Electricians are still not at the brink yet of the catastrophic effects of climate change, according to the chief executive of one of Britain’s biggest engineering firms.
Electricians have also been left struggling to understand how to cope with rising sea levels, and more extreme weather events, as the economy suffers from the effects of globalisation and a decline in energy demand, Peter Woodcock said.
“We’re going to have to cope and adapt,” he said in a BBC interview on Sunday.
“That’s what this is about, is how do we keep going.”
We’re in this position where we’re trying to build new, modern and innovative systems for the future, and we’re still trying to figure out how we are going to do that, how do people deal with these new systems.
“So we’re not there yet.”
The chief executive’s comments follow a survey by the Royal Society of Engineering which found that only 20% of the workforce had a realistic view of the impact of climate-change on their profession, with a further 25% not confident that their organisation would survive.
The survey also found that half of the UK’s electrical engineers were not prepared to undertake the job at a time when the national economy was facing a downturn, and the number of people who said they would not consider joining the industry had dropped from 2,000 in the spring to fewer than 1,000 now.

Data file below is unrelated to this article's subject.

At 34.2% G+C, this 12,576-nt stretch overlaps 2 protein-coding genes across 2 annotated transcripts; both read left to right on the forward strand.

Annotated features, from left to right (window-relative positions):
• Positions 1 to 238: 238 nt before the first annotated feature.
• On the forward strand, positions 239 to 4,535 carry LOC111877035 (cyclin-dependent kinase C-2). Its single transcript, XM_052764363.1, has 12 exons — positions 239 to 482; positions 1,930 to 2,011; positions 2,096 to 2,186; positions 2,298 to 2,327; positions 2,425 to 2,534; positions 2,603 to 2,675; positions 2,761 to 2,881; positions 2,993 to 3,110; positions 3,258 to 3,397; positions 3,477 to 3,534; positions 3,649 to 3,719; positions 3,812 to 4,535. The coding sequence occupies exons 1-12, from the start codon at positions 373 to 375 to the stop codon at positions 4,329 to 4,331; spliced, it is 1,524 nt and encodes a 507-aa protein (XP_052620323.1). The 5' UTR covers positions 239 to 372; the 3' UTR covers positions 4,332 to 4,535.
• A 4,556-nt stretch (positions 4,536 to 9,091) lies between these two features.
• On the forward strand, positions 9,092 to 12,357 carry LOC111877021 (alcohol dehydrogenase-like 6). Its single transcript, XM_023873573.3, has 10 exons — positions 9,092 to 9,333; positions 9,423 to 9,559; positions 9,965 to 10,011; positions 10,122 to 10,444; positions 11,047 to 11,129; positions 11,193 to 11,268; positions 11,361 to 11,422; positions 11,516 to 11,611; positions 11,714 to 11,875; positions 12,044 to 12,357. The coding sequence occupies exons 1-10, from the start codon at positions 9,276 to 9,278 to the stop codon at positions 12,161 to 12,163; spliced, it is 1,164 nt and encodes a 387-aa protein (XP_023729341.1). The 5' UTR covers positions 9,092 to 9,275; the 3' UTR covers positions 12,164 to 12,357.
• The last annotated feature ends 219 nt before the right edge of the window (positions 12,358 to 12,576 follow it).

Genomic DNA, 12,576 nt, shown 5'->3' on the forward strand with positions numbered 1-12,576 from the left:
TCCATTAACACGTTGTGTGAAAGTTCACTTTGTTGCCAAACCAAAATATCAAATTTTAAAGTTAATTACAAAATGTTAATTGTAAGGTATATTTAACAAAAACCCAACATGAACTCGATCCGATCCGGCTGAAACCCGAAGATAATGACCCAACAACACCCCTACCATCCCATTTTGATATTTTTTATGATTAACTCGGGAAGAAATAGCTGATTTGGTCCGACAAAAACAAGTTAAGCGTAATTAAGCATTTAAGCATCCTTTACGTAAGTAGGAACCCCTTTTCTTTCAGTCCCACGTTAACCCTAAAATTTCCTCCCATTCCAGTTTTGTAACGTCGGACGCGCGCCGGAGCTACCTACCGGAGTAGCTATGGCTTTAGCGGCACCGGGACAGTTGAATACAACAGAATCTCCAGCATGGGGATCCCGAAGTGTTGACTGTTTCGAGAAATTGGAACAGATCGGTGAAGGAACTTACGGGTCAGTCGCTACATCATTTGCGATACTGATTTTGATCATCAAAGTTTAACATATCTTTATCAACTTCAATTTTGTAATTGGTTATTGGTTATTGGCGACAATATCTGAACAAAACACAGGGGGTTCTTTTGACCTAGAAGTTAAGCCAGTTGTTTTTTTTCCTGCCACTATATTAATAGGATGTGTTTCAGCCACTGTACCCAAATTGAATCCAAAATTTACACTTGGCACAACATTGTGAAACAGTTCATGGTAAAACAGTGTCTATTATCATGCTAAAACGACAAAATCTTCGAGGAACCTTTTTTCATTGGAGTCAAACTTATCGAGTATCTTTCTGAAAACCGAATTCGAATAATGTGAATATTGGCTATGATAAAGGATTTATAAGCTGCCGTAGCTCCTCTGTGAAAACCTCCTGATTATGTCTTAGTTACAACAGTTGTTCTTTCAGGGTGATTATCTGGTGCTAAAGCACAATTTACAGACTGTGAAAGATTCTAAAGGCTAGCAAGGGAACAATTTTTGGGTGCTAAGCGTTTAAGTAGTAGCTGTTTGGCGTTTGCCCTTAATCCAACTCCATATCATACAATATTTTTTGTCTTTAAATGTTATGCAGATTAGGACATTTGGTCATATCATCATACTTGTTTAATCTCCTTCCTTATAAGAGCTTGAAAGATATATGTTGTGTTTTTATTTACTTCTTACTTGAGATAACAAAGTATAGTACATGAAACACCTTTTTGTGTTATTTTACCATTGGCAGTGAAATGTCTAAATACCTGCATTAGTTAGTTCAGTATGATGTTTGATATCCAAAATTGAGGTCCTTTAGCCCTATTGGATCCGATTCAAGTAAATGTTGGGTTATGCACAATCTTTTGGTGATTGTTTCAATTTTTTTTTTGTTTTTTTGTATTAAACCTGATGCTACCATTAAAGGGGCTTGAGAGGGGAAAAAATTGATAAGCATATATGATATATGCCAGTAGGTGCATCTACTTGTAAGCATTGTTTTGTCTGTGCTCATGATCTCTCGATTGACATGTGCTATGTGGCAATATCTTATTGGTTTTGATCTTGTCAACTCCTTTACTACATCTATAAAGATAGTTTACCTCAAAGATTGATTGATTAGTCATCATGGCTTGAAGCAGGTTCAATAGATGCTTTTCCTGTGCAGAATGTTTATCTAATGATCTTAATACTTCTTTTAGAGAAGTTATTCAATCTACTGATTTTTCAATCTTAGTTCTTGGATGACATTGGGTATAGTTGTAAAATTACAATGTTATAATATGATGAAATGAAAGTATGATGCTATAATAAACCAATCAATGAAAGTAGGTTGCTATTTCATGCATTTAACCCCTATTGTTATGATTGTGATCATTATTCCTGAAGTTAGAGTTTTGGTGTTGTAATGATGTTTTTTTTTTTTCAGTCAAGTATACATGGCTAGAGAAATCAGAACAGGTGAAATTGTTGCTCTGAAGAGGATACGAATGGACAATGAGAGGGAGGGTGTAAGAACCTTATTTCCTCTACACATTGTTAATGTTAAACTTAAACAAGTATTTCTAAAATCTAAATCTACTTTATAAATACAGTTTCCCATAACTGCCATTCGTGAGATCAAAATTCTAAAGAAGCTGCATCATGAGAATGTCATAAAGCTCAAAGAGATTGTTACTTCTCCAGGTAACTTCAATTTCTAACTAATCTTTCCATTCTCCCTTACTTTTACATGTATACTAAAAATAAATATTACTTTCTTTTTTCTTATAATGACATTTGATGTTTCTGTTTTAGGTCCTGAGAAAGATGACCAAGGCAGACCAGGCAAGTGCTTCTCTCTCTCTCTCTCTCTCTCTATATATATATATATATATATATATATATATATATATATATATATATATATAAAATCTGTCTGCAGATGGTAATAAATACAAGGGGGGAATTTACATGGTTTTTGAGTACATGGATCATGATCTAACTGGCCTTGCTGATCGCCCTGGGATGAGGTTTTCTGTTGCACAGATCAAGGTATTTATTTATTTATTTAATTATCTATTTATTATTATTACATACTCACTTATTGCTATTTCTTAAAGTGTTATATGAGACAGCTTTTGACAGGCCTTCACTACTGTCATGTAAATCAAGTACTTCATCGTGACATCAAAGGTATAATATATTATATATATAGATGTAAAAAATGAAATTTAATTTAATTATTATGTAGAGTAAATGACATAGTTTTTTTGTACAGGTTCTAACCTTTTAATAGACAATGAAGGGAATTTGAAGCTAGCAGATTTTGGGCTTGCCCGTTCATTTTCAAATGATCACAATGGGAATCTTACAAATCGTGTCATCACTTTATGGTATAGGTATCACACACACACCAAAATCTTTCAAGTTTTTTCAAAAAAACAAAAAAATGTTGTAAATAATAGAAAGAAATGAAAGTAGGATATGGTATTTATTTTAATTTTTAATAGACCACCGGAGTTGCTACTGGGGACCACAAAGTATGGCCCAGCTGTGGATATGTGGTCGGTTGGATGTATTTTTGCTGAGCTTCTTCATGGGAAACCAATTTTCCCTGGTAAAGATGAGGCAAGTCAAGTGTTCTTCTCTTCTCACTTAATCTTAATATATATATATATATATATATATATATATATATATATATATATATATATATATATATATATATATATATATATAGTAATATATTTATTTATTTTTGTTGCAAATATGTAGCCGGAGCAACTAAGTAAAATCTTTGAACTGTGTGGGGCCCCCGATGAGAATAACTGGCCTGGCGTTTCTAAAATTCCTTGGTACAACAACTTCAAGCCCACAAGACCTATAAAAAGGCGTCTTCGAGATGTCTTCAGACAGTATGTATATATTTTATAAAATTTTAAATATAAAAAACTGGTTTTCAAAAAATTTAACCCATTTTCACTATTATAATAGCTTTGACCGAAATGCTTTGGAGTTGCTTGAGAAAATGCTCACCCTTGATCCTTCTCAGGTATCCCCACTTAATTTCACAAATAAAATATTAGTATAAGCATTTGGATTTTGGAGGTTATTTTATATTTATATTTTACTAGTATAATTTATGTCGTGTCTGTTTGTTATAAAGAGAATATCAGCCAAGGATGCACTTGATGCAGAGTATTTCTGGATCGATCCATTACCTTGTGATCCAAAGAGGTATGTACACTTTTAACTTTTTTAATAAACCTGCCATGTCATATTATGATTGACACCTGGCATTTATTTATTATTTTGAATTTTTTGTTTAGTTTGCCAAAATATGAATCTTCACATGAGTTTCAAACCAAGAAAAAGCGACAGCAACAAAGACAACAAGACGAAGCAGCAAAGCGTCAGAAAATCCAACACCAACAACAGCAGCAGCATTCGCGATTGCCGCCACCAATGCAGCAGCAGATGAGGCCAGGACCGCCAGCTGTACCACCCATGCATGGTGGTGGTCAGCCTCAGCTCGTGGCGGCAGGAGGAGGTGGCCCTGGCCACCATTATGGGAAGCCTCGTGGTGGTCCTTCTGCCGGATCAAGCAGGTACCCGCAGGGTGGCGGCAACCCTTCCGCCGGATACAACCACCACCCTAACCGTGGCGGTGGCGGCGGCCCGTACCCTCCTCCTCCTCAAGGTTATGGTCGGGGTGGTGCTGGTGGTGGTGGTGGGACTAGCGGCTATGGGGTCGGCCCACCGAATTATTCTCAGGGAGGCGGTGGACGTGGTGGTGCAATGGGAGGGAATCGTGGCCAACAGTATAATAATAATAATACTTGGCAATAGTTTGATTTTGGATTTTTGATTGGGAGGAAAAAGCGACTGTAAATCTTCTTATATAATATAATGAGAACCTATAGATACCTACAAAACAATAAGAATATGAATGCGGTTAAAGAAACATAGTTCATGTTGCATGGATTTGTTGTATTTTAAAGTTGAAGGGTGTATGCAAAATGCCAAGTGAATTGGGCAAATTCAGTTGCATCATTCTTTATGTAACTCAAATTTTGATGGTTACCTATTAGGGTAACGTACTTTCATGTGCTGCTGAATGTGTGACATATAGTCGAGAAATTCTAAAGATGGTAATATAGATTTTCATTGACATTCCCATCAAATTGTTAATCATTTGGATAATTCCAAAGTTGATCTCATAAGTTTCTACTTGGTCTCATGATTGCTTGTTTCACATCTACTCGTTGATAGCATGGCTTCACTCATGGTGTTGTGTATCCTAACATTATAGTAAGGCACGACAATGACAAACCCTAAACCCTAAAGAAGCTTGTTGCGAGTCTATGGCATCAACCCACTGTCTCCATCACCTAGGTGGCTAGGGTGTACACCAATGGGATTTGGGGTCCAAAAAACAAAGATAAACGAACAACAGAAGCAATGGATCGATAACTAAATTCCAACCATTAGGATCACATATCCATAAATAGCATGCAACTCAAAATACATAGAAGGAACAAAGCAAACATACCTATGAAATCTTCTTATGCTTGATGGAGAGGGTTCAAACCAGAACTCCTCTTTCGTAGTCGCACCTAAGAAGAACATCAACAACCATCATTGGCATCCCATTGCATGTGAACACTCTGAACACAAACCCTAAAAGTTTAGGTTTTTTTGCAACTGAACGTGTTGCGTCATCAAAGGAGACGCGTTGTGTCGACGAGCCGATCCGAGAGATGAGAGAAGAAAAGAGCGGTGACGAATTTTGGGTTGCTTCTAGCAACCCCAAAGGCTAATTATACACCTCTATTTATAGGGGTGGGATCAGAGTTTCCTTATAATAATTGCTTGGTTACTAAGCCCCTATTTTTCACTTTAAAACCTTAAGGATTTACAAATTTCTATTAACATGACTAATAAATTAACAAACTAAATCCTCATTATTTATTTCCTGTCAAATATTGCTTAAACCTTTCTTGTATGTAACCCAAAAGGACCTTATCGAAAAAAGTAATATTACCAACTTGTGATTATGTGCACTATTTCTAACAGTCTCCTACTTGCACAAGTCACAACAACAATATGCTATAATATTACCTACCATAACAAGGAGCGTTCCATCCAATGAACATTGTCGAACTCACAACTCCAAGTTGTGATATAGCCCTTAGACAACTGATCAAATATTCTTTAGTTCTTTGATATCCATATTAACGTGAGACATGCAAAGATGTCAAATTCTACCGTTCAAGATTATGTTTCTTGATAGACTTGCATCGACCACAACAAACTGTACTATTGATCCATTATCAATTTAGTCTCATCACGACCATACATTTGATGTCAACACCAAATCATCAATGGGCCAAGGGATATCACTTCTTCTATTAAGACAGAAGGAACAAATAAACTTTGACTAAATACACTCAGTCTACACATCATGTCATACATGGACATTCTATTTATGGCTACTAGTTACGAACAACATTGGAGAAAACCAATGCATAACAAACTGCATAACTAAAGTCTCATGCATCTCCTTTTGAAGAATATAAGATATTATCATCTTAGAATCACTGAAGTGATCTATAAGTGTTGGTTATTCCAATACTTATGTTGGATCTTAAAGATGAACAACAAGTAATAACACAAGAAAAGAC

“If we don’t adapt we’re going, and I believe that the business and people of the future will have to,” Woodcock told BBC Radio 4’s Today programme.
“And so what we’re looking at now is, how can we make sure we have a sustainable business and business plan?”
And the answer is that the UK needs to build up our industry and our skills, and that’s going to require a lot more people.
“Woodcock also said that the government needed to tackle the problem of waste management and environmental protection.
The RSEE survey also revealed that more than half of British employers were planning to close or reduce the number or size of the organisation, and almost all said that environmental protection was their biggest concern.